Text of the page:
I wish to speak to amendments Nos. 5 to 8, which stand in my name and in that of my hon. Friend the Member for Mid-Dorset and North Poole
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(Mrs. Brooke). Amendment No. 5 follows recommendations made in the Clywch inquiry into abuse in schools. In one case, a schoolteacher devised inappropriate drama activities as part of an examination curriculum whereby children were encouraged into activities that were, because of their sexual content, entirely inappropriate for their age and maturity. The examining board—the Welsh Joint Education Committee—provided examiners to go into the school to investigate the activities on its behalf and to evaluate them in terms of their dramatic merit in classifying pupils for exam results. Those examiners should have reported that something was going on in the school that was giving them great concern, but unfortunately they did not do so. As a result, some of the abuse and harm went on for much longer than was necessary.

Amendment No. 8 would therefore require that the Welsh Joint Education Committee be one of the partners that co-operates with the children's departments of local education authorities to ensure the welfare of children. In a plenary session of the Welsh Assembly, Jane Davidson, the Minister for Education and Lifelong Learning, said:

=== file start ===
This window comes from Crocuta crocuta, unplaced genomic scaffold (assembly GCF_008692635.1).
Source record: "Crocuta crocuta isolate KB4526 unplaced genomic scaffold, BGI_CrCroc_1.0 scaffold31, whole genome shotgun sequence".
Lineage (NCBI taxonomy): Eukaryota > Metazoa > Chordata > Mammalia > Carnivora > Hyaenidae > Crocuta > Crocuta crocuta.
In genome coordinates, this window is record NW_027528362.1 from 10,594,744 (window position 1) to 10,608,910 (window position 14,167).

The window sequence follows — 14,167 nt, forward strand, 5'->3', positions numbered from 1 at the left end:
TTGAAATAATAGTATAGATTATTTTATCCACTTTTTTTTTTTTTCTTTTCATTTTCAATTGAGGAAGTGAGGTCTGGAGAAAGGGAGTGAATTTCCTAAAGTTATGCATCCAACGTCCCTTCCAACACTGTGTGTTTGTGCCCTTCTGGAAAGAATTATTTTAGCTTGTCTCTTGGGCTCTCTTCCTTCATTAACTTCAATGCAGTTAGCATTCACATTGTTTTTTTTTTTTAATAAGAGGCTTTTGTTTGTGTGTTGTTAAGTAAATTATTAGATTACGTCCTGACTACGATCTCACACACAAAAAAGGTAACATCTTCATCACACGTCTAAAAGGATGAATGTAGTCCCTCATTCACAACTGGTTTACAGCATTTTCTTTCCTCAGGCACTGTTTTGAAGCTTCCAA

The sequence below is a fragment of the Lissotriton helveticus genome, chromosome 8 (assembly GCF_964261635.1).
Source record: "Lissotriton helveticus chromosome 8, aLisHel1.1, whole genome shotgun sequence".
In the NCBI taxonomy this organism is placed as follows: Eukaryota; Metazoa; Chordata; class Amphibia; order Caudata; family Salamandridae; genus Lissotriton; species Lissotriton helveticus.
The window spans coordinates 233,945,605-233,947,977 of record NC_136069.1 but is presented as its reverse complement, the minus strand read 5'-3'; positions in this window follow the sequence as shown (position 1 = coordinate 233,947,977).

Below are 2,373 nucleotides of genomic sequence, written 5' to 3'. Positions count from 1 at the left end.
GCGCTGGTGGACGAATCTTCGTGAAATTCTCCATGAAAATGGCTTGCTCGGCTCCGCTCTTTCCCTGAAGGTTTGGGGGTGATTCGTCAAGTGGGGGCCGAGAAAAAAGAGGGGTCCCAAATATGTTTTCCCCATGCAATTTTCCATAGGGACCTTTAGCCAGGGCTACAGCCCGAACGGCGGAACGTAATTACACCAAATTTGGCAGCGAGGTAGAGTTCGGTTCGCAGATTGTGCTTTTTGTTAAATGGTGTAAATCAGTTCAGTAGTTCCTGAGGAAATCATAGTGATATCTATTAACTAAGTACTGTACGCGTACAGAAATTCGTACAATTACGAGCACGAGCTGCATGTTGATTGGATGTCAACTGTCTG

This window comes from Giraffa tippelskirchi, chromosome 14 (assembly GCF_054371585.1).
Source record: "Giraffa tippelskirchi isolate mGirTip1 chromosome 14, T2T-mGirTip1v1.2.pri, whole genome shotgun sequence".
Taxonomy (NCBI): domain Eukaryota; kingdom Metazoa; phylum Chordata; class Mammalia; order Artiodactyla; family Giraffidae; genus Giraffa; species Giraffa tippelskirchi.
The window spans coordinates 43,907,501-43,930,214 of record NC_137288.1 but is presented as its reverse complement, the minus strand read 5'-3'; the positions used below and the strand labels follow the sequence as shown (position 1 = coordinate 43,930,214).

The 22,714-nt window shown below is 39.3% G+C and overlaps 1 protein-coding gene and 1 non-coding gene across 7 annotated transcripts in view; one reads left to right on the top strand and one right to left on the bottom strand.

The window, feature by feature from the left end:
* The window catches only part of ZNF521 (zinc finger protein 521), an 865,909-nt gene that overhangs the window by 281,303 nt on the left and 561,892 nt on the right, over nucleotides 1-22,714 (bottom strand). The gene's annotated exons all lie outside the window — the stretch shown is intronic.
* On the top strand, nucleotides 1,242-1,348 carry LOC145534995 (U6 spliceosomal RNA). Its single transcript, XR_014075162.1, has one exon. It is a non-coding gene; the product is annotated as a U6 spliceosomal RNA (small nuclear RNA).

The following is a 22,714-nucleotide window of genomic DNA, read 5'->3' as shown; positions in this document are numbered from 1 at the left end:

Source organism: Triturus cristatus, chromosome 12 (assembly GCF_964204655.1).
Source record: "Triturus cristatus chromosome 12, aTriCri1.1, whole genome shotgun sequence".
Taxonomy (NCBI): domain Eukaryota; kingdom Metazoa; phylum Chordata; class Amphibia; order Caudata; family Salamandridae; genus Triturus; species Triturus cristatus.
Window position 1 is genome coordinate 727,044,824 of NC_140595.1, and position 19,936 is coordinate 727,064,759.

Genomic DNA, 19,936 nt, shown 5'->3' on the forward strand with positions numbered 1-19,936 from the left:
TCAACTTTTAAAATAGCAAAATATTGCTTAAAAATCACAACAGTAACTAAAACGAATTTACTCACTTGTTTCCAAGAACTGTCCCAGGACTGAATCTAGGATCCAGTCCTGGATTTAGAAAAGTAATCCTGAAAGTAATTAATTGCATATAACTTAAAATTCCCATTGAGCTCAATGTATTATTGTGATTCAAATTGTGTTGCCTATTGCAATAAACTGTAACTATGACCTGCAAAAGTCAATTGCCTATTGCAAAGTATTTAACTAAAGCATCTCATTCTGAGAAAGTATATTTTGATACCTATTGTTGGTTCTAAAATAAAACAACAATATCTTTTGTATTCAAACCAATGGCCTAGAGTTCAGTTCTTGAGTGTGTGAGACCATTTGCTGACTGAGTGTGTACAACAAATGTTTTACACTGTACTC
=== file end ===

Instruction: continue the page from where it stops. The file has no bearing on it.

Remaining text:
I hope that the Minister will take that on board. It is important that examination boards have a role to play, especially where practical activities are concerned.

Amendment No. 6 would require that governors of prisons or secure training units in Wales—or directors of contracted-out prisons or secure training units—also become partners in promoting the welfare of children and young people.

Amendments Nos. 7 and 8 are minor amendments that would give discretion to local authorities in naming the lead member or lead officer responsible for the functions in the Bill.

I should like the Minister to respond particularly to Amendment No. 5, which experience in Wales has led us to believe should be included in the Bill.

Mr. Martyn Jones (Clwyd, South) (Lab): I rise in support of new clause 2, which was tabled in the name of the hon. Member for Mid-Dorset and North Poole (Mrs. Brooke) and to which I am co-signatory, and amendment No. 34, which stands in my name. They are complementary. My amendment would remove the role of the children's commissioner for England from the Welsh equation—[Interruption.]